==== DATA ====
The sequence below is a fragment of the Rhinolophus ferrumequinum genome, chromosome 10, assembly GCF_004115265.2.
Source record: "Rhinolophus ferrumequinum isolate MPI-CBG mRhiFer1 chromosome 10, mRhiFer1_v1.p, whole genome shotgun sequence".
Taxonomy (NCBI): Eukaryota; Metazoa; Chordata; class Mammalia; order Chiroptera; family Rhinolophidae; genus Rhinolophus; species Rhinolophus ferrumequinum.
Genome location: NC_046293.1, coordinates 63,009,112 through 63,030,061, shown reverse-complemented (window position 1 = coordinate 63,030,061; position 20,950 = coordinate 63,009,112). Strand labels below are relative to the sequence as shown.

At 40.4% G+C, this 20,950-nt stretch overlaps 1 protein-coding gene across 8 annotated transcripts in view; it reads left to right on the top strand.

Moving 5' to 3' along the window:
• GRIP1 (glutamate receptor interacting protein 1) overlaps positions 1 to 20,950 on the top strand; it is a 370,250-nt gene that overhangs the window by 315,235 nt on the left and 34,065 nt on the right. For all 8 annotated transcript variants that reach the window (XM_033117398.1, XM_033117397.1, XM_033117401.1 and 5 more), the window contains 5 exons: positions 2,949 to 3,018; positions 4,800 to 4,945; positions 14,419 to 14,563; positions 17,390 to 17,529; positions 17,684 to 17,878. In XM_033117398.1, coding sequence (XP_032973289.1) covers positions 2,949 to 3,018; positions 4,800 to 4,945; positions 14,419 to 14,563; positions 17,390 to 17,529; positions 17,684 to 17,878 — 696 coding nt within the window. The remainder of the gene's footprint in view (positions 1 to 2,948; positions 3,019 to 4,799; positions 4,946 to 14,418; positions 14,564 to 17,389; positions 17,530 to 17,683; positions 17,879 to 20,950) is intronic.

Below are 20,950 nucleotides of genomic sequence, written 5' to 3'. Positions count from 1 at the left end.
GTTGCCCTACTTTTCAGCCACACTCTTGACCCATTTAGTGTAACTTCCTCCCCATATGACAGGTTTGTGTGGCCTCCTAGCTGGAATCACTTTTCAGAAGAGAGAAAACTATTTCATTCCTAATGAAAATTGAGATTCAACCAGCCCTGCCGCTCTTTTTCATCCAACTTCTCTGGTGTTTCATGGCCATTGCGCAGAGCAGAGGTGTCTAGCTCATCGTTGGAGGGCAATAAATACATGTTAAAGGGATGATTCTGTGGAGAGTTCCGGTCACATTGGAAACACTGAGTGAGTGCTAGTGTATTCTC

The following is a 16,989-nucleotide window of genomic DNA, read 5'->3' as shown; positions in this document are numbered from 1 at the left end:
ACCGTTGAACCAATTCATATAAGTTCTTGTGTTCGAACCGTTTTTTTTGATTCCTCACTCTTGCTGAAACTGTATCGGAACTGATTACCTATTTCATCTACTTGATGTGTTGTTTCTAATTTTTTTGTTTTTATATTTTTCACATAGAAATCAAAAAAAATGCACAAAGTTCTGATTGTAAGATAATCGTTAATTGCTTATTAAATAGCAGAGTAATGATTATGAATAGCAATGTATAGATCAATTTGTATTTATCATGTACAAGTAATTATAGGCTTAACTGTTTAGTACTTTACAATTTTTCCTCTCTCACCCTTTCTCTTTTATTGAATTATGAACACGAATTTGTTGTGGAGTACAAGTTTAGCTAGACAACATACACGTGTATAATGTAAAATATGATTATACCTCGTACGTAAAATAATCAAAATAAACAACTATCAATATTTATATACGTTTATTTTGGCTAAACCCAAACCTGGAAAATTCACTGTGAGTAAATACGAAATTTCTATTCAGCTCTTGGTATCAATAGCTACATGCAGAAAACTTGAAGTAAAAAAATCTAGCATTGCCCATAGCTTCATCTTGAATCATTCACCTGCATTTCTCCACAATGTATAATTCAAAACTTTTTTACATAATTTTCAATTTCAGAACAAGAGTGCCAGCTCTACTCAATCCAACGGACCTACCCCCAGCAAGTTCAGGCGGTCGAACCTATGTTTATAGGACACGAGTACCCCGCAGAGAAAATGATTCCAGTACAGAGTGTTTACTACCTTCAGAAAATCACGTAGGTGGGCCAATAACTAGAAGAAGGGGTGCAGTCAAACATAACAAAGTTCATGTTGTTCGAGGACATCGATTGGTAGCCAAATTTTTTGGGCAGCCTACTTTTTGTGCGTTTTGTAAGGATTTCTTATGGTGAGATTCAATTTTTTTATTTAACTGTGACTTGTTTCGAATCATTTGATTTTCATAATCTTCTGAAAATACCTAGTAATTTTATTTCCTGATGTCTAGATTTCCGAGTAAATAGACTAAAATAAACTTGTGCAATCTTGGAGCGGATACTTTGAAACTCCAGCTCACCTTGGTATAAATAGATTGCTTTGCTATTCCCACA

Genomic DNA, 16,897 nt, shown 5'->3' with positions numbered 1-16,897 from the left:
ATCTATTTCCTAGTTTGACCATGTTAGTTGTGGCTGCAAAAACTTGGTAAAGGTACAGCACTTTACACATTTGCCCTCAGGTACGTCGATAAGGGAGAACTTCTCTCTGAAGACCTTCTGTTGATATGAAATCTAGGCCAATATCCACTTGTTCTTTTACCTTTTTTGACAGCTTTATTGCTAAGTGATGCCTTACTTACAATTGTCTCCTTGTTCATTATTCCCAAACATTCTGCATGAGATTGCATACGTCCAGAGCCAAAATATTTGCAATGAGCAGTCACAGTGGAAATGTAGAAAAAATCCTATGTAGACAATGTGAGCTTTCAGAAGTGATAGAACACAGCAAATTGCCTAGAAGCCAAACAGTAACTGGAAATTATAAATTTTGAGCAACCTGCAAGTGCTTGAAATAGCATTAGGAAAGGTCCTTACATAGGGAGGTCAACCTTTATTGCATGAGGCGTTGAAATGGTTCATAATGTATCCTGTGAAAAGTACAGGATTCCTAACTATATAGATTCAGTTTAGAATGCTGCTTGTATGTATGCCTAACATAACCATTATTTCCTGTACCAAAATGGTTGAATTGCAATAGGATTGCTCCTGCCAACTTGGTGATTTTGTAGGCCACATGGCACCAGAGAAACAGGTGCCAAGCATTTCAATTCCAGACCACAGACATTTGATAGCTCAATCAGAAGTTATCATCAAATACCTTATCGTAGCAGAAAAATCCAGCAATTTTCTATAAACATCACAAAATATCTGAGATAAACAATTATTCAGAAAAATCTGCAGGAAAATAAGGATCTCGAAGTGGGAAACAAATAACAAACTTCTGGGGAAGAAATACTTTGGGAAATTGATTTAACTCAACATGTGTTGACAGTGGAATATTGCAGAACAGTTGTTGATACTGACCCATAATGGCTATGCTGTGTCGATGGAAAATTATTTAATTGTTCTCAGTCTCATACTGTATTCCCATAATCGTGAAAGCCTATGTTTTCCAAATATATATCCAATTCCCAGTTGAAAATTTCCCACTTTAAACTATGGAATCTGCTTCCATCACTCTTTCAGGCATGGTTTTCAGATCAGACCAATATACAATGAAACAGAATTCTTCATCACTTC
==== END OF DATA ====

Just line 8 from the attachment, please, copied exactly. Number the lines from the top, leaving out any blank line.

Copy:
Below are 20,950 nucleotides of genomic sequence, written 5' to 3'. Positions count from 1 at the left end.